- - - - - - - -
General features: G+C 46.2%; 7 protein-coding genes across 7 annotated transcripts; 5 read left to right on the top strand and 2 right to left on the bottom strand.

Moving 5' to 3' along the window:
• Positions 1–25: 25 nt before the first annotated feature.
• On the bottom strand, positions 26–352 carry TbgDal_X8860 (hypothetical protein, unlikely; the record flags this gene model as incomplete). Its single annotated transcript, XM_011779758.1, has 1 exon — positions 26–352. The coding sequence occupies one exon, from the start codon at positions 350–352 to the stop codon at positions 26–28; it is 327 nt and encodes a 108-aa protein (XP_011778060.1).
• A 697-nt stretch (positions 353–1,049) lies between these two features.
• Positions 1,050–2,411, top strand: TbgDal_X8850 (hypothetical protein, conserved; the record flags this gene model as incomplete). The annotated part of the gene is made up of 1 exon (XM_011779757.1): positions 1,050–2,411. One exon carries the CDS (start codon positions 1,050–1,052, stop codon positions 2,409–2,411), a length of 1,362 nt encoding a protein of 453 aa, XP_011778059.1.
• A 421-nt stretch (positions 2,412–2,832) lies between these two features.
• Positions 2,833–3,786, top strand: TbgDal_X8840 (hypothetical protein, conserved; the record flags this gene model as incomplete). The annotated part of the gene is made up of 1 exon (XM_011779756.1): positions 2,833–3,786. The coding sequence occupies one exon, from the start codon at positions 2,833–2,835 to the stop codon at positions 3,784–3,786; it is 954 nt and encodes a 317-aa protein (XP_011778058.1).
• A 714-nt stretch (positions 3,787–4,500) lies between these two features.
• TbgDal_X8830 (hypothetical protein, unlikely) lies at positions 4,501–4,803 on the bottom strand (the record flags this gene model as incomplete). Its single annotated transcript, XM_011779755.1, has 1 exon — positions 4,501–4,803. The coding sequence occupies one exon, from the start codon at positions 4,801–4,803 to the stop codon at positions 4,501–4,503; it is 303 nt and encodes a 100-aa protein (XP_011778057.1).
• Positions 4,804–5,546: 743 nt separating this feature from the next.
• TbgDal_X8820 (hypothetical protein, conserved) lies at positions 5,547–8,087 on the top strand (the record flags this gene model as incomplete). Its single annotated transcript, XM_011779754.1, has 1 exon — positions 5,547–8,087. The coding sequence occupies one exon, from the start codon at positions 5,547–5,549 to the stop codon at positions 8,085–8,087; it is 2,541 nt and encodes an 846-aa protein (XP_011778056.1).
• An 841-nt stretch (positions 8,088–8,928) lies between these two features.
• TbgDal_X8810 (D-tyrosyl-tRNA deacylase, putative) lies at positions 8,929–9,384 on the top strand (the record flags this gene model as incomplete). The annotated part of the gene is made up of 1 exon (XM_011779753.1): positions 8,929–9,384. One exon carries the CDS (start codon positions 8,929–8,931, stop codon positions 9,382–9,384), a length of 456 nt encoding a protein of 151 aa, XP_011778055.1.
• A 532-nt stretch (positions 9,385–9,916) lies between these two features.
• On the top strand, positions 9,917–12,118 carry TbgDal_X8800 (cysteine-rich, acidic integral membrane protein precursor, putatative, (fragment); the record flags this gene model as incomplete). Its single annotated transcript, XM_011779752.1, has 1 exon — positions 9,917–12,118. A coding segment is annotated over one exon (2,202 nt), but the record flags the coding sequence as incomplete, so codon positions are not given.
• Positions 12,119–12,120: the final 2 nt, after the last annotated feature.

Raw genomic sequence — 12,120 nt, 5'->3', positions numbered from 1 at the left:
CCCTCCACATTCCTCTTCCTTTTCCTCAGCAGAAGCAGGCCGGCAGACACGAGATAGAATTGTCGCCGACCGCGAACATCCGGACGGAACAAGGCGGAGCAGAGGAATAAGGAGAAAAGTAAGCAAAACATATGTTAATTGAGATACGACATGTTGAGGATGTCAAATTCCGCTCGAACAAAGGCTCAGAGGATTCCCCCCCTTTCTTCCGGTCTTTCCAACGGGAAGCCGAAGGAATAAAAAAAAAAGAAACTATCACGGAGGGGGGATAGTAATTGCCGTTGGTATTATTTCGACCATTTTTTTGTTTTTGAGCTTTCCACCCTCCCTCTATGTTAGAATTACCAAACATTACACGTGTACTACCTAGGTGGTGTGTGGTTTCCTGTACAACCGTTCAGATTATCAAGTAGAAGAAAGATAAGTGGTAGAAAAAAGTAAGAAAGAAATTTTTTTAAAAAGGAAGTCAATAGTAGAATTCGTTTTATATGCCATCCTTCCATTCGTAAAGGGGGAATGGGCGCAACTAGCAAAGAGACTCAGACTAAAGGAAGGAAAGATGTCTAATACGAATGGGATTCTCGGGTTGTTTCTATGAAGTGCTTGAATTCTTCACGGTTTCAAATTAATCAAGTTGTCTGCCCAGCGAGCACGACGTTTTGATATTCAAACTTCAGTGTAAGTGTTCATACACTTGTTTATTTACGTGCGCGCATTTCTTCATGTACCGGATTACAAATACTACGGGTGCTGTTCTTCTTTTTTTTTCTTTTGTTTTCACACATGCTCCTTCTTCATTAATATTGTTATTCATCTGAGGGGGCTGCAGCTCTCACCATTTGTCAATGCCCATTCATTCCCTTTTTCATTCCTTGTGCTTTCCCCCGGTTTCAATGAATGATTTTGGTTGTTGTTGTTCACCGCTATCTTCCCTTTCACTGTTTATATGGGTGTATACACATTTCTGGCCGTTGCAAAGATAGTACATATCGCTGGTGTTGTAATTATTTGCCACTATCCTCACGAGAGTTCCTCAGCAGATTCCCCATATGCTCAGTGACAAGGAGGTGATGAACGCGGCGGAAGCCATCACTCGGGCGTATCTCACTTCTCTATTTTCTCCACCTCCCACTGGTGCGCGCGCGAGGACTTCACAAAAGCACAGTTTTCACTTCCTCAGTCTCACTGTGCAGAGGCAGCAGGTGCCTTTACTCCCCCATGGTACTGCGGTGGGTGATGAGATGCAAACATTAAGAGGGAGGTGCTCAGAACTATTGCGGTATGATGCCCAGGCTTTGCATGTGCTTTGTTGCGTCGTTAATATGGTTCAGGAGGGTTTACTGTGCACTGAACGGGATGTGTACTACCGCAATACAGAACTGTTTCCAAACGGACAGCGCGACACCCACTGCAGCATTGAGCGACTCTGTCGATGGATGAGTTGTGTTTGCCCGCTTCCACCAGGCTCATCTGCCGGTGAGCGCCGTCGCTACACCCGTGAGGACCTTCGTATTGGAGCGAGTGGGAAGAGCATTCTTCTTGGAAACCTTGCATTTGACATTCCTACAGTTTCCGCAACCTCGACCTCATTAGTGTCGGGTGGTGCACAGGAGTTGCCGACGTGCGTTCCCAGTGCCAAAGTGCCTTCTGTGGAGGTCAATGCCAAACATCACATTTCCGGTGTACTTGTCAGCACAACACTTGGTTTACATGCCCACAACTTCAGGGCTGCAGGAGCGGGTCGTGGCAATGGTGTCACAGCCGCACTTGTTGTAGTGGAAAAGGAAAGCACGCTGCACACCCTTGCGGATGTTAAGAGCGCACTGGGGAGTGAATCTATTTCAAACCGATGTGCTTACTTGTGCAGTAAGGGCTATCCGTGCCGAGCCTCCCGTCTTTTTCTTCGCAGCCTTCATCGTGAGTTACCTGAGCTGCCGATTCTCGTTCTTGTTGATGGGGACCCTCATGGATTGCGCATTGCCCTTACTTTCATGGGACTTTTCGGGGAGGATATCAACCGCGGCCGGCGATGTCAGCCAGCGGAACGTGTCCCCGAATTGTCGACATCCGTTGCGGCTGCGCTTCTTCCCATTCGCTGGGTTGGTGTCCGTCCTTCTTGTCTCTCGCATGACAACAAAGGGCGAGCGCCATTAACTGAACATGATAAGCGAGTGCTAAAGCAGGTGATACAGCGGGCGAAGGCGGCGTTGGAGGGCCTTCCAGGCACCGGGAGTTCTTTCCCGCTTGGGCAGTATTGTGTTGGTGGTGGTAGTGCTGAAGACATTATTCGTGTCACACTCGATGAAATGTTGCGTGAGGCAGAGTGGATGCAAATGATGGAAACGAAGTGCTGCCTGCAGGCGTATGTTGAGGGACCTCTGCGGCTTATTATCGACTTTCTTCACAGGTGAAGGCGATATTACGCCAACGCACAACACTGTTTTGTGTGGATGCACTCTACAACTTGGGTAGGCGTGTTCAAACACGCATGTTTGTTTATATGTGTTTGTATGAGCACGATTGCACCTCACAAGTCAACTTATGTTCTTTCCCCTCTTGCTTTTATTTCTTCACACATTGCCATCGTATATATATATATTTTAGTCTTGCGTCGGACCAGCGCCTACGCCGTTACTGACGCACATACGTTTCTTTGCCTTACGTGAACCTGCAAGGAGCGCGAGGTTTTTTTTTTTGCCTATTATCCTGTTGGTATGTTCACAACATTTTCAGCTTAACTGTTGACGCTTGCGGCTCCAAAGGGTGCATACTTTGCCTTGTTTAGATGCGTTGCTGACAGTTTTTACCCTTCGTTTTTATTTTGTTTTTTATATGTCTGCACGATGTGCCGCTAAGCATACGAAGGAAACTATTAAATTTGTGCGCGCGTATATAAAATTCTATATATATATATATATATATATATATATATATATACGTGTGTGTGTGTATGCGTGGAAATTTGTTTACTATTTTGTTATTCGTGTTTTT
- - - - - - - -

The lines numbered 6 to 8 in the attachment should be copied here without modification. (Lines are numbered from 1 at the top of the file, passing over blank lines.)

• Positions 1,050–2,411, top strand: TbgDal_X8850 (hypothetical protein, conserved; the record flags this gene model as incomplete). The annotated part of the gene is made up of 1 exon (XM_011779757.1): positions 1,050–2,411. One exon carries the CDS (start codon positions 1,050–1,052, stop codon positions 2,409–2,411), a length of 1,362 nt encoding a protein of 453 aa, XP_011778059.1.
• A 421-nt stretch (positions 2,412–2,832) lies between these two features.
• Positions 2,833–3,786, top strand: TbgDal_X8840 (hypothetical protein, conserved; the record flags this gene model as incomplete). The annotated part of the gene is made up of 1 exon (XM_011779756.1): positions 2,833–3,786. The coding sequence occupies one exon, from the start codon at positions 2,833–2,835 to the stop codon at positions 3,784–3,786; it is 954 nt and encodes a 317-aa protein (XP_011778058.1).